Monday, May 24, 2010

TV's Top Chefs Star in Online University

By MICHELLE LOCKE (AP) – You've watched them whip up delectable dishes, and a soupcon of drama, in the Top Chef kitchen. Now, stars of the hit Bravo TV series are ready to school their fans: Pack your knives and go... online.

Top Chef, formally launching this week, is designed to give users the experience of culinary school at their own pace, with 12 courses covering about 60 hours of content.

"It's so unique because it's truly a comprehensive program and it's really the first of its kind," says Nikki Cascone, Season 4 contestant and one of the instructors.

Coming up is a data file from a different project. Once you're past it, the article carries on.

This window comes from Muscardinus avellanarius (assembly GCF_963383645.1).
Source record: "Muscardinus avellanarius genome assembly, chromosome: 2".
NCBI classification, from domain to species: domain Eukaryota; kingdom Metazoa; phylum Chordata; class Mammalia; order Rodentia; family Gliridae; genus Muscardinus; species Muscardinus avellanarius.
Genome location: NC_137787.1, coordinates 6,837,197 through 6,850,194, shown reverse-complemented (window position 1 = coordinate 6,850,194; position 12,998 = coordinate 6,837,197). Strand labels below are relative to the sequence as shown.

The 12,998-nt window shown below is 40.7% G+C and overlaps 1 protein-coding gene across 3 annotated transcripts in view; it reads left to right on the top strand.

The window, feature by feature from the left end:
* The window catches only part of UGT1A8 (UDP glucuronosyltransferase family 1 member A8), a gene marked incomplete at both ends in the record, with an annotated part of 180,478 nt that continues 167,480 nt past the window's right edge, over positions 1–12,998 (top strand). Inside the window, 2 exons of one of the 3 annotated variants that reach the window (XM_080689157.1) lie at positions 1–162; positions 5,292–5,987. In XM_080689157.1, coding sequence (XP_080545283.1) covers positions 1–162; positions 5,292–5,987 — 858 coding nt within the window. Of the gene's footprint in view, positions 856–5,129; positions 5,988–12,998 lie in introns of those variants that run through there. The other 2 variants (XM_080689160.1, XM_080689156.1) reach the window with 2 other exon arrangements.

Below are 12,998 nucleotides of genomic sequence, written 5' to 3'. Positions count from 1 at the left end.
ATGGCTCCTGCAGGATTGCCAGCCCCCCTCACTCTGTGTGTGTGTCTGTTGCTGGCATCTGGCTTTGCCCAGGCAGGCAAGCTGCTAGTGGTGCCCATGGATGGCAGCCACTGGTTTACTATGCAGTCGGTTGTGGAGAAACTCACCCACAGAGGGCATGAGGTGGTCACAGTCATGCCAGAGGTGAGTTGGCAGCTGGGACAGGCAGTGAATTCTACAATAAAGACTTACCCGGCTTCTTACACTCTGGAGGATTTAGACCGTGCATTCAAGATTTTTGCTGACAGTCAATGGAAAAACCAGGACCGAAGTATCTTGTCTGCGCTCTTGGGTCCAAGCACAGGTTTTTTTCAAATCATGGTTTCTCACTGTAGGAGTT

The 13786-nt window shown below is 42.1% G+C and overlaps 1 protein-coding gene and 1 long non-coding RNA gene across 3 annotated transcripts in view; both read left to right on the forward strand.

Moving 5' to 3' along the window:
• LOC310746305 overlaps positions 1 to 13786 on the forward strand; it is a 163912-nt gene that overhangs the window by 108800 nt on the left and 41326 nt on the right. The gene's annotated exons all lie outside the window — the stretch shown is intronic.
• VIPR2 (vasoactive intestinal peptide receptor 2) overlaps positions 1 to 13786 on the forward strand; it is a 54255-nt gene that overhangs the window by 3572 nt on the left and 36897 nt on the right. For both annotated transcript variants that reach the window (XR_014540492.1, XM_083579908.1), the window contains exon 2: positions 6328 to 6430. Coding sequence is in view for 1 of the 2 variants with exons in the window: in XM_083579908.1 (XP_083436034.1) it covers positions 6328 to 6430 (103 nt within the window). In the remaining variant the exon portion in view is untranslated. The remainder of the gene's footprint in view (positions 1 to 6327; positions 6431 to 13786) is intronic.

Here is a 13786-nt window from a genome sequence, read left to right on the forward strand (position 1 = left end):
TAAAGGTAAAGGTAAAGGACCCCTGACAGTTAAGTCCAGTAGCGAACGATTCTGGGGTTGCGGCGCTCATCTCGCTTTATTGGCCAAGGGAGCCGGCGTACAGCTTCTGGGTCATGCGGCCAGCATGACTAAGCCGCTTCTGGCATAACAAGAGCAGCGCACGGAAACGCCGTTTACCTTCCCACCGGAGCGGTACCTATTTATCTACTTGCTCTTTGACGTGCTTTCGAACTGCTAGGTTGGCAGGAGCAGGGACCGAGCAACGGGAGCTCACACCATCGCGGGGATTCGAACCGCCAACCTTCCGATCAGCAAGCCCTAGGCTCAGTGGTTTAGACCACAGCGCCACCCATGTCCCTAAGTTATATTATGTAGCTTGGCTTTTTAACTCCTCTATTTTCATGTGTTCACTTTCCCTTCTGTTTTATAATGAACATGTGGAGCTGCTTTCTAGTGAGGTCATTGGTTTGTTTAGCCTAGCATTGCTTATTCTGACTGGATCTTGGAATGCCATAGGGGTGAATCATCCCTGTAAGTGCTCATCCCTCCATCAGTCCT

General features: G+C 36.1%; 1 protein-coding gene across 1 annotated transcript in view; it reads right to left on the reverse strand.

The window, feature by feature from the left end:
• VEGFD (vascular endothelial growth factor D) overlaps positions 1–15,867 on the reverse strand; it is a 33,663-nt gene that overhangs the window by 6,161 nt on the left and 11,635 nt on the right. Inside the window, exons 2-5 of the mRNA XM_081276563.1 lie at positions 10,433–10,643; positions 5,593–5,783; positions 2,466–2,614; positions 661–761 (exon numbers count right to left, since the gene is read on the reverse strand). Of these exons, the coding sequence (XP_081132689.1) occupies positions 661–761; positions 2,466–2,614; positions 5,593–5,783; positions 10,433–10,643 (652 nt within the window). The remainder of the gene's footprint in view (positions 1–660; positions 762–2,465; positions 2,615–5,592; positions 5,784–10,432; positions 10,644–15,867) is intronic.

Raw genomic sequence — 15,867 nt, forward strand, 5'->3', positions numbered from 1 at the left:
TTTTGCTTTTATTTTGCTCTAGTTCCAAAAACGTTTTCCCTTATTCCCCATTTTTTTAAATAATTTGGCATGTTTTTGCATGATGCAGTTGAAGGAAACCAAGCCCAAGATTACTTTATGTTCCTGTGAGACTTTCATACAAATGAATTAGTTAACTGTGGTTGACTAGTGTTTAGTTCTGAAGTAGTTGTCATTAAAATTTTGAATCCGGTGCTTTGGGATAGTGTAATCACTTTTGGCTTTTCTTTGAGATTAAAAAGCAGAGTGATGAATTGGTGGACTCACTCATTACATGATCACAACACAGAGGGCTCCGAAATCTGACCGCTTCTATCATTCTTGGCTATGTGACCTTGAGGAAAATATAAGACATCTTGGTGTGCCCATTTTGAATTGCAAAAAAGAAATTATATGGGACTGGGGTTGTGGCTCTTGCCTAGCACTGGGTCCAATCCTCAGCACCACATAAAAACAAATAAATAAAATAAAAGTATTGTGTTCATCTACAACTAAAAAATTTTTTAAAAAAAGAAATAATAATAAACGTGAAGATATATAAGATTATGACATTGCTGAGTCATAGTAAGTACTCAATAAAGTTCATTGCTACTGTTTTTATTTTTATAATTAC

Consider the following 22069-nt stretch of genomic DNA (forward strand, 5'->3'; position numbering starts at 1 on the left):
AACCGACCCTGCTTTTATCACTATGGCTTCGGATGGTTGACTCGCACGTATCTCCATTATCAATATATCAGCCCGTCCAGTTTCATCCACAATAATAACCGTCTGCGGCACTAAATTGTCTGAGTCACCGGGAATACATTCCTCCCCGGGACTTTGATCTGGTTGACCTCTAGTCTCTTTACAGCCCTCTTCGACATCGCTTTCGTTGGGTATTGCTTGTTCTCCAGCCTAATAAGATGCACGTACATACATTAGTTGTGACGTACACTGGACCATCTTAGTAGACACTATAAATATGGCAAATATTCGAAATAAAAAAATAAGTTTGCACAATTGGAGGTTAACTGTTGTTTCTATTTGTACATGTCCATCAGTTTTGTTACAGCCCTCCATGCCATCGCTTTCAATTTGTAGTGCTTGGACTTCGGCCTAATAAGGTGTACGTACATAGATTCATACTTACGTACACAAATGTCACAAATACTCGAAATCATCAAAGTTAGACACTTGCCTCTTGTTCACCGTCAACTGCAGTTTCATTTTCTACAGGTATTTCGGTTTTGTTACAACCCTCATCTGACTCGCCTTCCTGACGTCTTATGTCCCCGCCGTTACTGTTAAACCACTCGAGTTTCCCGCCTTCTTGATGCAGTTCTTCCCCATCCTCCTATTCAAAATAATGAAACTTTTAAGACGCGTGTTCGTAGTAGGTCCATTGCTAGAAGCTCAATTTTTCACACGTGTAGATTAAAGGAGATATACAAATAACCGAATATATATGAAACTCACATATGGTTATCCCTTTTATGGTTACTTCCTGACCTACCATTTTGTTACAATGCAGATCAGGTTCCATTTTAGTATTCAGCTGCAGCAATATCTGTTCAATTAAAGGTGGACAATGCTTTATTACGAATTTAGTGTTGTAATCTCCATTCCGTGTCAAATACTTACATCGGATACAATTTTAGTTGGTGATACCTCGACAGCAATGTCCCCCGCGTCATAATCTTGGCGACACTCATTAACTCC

The site was created by Jeff Goldenberg, founder of Post Oaks Productions, a leading provider of live and virtual consumer training. He approached Bravo with the concept after getting hooked on the show. Given the green light, he hired trained chef Anthony Hoy Fong and Top Chef judge and culinary expert Gail Simmons to write the curriculum.

Both Simmons and Fong are culinary school graduates and they wanted to develop a program that felt was professional but also would resonate with home cooks.

While graduates won't come out professional chefs, "if you take this program to the end you will have, I believe, a really strong knowledge of the kitchen," says Simmons.

Read the rest of the story here

Friday, May 21, 2010

Underground Restaurants Come Out of Hiding